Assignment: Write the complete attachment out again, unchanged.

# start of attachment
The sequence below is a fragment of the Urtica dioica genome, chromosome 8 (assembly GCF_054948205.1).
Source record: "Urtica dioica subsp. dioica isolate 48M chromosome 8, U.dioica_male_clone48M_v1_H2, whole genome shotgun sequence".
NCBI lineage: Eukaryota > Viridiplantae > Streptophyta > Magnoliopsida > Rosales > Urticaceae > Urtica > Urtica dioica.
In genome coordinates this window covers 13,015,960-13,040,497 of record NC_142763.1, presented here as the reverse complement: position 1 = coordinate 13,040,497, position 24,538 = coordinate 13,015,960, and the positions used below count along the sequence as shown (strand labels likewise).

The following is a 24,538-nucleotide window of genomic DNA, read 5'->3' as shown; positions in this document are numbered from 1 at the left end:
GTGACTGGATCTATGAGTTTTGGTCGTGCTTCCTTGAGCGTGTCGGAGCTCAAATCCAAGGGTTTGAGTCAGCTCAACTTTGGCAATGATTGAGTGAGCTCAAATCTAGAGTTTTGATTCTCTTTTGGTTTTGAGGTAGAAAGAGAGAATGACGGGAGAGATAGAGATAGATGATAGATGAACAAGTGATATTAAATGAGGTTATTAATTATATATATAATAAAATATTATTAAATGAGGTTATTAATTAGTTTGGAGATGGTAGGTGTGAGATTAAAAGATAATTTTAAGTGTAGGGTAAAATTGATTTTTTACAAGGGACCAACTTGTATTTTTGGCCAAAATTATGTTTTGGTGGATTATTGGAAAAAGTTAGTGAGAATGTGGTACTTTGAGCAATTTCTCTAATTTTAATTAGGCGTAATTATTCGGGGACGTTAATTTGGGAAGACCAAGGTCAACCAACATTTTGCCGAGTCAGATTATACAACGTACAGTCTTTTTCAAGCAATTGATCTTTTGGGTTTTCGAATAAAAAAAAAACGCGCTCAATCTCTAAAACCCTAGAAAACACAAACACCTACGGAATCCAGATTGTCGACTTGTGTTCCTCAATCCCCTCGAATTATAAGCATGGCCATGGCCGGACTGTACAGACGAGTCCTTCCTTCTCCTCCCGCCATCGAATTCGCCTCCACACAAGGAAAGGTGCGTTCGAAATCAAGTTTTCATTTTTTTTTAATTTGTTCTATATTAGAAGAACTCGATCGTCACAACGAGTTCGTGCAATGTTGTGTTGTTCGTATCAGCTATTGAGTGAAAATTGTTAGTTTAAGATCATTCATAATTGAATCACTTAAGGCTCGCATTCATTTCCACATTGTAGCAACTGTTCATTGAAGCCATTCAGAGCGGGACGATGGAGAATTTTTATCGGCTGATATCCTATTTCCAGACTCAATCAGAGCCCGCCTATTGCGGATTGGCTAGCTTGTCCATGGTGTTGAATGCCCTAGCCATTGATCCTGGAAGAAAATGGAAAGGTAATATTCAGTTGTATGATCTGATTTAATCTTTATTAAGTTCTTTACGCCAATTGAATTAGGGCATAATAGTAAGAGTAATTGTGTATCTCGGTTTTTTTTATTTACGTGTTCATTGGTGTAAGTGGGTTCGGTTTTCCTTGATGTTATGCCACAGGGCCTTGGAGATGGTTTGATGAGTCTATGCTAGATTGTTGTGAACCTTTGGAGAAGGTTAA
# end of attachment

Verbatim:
The sequence below is a fragment of the Urtica dioica genome, chromosome 8 (assembly GCF_054948205.1).
Source record: "Urtica dioica subsp. dioica isolate 48M chromosome 8, U.dioica_male_clone48M_v1_H2, whole genome shotgun sequence".
NCBI lineage: Eukaryota > Viridiplantae > Streptophyta > Magnoliopsida > Rosales > Urticaceae > Urtica > Urtica dioica.
In genome coordinates this window covers 13,015,960-13,040,497 of record NC_142763.1, presented here as the reverse complement: position 1 = coordinate 13,040,497, position 24,538 = coordinate 13,015,960, and the positions used below count along the sequence as shown (strand labels likewise).

The following is a 24,538-nucleotide window of genomic DNA, read 5'->3' as shown; positions in this document are numbered from 1 at the left end:
GTGACTGGATCTATGAGTTTTGGTCGTGCTTCCTTGAGCGTGTCGGAGCTCAAATCCAAGGGTTTGAGTCAGCTCAACTTTGGCAATGATTGAGTGAGCTCAAATCTAGAGTTTTGATTCTCTTTTGGTTTTGAGGTAGAAAGAGAGAATGACGGGAGAGATAGAGATAGATGATAGATGAACAAGTGATATTAAATGAGGTTATTAATTATATATATAATAAAATATTATTAAATGAGGTTATTAATTAGTTTGGAGATGGTAGGTGTGAGATTAAAAGATAATTTTAAGTGTAGGGTAAAATTGATTTTTTACAAGGGACCAACTTGTATTTTTGGCCAAAATTATGTTTTGGTGGATTATTGGAAAAAGTTAGTGAGAATGTGGTACTTTGAGCAATTTCTCTAATTTTAATTAGGCGTAATTATTCGGGGACGTTAATTTGGGAAGACCAAGGTCAACCAACATTTTGCCGAGTCAGATTATACAACGTACAGTCTTTTTCAAGCAATTGATCTTTTGGGTTTTCGAATAAAAAAAAAACGCGCTCAATCTCTAAAACCCTAGAAAACACAAACACCTACGGAATCCAGATTGTCGACTTGTGTTCCTCAATCCCCTCGAATTATAAGCATGGCCATGGCCGGACTGTACAGACGAGTCCTTCCTTCTCCTCCCGCCATCGAATTCGCCTCCACACAAGGAAAGGTGCGTTCGAAATCAAGTTTTCATTTTTTTTTAATTTGTTCTATATTAGAAGAACTCGATCGTCACAACGAGTTCGTGCAATGTTGTGTTGTTCGTATCAGCTATTGAGTGAAAATTGTTAGTTTAAGATCATTCATAATTGAATCACTTAAGGCTCGCATTCATTTCCACATTGTAGCAACTGTTCATTGAAGCCATTCAGAGCGGGACGATGGAGAATTTTTATCGGCTGATATCCTATTTCCAGACTCAATCAGAGCCCGCCTATTGCGGATTGGCTAGCTTGTCCATGGTGTTGAATGCCCTAGCCATTGATCCTGGAAGAAAATGGAAAGGTAATATTCAGTTGTATGATCTGATTTAATCTTTATTAAGTTCTTTACGCCAATTGAATTAGGGCATAATAGTAAGAGTAATTGTGTATCTCGGTTTTTTTTATTTACGTGTTCATTGGTGTAAGTGGGTTCGGTTTTCCTTGATGTTATGCCACAGGGCCTTGGAGATGGTTTGATGAGTCTATGCTAGATTGTTGTGAACCTTTGGAGAAGGTTAA